I am in the process of creating some heads for various characters and decided to switch methods from sculpting in chavant, molding in silicone and then casting in resin to simply just sculpting in Super Sculpey firm as this is cheaper and also reduces the number of processes involved. However i know it is recommended not to have very thick pieces of sculpey as it may not bake correctly, it is suggested that you bulk out the sculpey with an intrinsic mass of tin foil or balsa wood or something but my problem is that sometimes i get halfway through a sculpt and decide that I want to change the head shape or certain features, maybe the eyes need to be further into the head for instance, obviously with tin foil or balsa inside this makes it difficult so I am thinking i may just use the sculpey, bake and then possibly drill out a small hole for where the neck will join via K&S and reinforce with glue or epoxy. If anybody has any suggestions or alternatives I would love to her them. Many thanks.
Great response Nick, I'm glad I am not the only one who is tormented by pieces of wood sticking out in a very obvious manner. It is very annoying and I had that problem with the devil armature to the point i had to scrape off a huge amount of detailed clay just to cut back some tin foil! I will try the epoxy method for now as I have got a load of Miliput lying around and I have never had it fail on me, it is fantastically robust, plus i can also reinforce the K&S with some toughened acrylic glue if needed.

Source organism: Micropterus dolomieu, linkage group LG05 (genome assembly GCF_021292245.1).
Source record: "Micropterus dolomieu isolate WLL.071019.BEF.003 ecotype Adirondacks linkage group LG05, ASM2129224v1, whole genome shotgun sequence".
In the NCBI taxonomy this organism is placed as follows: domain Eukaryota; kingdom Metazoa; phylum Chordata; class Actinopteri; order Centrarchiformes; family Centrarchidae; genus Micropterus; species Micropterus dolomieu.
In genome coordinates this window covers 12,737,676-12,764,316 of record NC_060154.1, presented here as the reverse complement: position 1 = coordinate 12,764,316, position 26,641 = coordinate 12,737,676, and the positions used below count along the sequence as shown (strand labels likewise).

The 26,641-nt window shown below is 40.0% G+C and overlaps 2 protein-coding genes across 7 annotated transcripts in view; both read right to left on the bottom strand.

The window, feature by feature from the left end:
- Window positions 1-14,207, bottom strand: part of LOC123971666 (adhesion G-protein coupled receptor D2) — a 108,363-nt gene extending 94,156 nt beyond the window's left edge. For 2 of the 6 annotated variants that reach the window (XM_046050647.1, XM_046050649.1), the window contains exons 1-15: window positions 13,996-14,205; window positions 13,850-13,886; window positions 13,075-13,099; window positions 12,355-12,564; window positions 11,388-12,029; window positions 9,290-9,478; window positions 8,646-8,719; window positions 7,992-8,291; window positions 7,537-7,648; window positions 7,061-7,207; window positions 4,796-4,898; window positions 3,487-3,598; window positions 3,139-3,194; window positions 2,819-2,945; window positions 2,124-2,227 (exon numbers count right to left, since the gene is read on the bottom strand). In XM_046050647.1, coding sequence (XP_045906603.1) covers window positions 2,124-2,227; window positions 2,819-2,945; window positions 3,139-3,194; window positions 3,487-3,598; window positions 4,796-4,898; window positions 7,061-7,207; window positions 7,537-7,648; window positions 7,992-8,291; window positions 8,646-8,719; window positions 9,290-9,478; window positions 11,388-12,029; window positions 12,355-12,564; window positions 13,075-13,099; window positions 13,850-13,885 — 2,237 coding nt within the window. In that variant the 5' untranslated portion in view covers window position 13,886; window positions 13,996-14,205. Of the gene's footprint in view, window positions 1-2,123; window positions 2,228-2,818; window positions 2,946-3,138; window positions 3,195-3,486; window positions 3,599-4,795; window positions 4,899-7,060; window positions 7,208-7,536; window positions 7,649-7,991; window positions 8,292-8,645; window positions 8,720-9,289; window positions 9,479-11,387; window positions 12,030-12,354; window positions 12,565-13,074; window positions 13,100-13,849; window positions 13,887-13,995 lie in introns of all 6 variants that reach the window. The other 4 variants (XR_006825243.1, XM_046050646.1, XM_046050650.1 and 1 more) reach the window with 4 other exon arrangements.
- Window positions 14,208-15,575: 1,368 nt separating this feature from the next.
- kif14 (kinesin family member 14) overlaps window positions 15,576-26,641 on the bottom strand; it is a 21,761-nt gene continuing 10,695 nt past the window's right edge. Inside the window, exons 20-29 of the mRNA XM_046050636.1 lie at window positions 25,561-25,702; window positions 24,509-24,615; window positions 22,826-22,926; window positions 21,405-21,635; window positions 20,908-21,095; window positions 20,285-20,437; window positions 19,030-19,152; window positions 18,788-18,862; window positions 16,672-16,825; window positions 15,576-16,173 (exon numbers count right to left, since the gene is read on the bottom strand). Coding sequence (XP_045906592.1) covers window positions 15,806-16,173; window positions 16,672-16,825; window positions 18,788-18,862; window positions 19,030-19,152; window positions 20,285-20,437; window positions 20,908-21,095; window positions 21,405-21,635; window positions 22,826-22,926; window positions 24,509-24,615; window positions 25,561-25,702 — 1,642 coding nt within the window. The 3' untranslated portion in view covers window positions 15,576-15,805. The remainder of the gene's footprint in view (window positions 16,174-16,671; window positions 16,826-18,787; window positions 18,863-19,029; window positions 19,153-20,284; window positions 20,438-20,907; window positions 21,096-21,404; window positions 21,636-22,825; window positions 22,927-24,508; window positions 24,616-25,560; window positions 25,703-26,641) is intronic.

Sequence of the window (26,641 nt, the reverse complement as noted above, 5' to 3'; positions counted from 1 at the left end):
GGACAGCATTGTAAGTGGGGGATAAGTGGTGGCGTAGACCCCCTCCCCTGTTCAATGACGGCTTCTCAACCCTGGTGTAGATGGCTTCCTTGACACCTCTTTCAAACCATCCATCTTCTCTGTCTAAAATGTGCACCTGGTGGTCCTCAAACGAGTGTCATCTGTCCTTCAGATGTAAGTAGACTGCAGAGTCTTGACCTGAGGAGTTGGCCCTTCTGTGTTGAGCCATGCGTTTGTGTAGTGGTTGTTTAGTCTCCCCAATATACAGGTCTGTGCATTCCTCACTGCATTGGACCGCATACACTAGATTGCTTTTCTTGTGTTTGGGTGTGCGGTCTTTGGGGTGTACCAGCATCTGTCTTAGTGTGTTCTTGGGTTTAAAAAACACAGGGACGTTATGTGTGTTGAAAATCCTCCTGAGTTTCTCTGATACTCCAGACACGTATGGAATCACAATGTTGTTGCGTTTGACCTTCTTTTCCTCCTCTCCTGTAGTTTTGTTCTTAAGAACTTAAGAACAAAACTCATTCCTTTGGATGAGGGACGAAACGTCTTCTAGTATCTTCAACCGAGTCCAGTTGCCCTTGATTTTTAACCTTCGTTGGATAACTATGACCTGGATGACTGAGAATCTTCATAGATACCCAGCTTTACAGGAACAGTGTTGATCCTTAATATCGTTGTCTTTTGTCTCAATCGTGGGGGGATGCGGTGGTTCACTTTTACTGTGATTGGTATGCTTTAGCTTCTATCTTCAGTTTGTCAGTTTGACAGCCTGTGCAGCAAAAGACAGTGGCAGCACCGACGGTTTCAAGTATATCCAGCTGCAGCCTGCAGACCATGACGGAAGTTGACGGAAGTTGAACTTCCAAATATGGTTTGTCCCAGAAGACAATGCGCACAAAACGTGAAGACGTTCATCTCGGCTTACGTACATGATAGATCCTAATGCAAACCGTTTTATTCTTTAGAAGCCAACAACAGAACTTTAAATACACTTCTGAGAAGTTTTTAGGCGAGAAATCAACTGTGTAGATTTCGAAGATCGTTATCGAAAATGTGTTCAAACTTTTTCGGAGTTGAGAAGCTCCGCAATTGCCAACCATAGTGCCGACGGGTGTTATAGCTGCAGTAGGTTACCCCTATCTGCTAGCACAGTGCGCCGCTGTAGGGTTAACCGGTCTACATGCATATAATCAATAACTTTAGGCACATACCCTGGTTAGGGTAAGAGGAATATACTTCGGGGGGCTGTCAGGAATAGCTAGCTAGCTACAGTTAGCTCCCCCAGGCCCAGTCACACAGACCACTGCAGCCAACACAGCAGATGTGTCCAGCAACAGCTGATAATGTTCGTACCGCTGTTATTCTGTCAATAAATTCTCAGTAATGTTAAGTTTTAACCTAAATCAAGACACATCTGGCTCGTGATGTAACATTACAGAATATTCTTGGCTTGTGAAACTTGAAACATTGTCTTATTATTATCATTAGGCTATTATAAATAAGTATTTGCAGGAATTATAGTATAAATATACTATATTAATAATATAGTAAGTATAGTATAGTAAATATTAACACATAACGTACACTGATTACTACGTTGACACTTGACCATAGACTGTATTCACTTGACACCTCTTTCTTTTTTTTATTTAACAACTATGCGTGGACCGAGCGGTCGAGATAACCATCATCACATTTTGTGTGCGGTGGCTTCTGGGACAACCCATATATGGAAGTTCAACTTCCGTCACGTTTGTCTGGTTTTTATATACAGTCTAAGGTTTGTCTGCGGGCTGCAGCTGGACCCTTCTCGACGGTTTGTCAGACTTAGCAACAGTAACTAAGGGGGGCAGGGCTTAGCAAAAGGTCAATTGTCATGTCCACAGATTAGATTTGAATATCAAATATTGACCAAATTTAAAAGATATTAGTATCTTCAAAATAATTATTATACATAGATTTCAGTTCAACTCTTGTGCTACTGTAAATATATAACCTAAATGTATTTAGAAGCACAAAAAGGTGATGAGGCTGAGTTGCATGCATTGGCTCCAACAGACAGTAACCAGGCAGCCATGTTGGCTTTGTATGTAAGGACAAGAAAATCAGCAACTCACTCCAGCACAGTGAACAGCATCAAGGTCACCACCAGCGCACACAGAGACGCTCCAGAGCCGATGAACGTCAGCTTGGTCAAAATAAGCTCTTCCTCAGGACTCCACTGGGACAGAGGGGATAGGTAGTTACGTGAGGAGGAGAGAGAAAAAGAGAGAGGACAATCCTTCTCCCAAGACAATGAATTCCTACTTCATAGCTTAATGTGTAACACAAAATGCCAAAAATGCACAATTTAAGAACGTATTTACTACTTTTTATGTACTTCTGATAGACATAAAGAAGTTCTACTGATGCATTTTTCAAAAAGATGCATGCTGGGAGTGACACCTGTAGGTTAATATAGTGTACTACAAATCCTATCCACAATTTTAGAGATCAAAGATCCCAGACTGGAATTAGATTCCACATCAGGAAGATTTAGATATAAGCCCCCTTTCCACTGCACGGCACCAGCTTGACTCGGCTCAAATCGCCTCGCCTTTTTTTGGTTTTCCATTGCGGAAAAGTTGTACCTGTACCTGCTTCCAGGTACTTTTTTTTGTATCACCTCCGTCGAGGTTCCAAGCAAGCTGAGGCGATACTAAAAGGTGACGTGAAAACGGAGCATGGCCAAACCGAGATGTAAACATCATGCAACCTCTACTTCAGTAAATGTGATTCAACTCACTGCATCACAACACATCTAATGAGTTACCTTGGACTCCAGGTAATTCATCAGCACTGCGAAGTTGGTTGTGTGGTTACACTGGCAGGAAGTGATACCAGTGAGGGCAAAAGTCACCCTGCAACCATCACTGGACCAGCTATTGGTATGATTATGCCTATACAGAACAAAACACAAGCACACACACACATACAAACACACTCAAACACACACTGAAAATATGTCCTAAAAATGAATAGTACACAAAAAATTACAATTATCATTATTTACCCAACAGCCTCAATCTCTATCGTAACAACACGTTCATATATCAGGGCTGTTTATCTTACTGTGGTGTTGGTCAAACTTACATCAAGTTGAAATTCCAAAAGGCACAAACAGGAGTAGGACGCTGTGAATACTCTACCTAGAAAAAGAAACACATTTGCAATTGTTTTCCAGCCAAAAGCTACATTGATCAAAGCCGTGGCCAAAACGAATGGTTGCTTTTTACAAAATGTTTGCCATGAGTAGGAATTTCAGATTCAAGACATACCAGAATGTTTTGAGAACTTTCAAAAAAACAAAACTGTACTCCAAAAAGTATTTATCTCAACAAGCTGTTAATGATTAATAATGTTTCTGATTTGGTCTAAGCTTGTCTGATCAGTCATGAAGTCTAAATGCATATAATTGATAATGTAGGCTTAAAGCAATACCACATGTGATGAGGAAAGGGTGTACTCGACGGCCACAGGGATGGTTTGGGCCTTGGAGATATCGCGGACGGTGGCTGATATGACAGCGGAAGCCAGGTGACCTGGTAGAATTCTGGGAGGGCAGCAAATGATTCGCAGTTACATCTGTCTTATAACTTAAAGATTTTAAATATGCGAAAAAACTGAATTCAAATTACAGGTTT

I've found it easier to shape the head in foil, punch out large sockets for the eyes and epoxy it to tubing or a dowel or something to hold on to. I then cover with a layer of clay in the rough shape of the head I want to model-undersized. Then I bake to harden it off before adding the finer details. Sometimes it takes a couple of bakes to keep from mashing things as you sculpt. Super Sculpey gets progressively darker the more times you bake it. The alien looking skull is being sculpted with Sculpey Living Doll. Something that is new to me.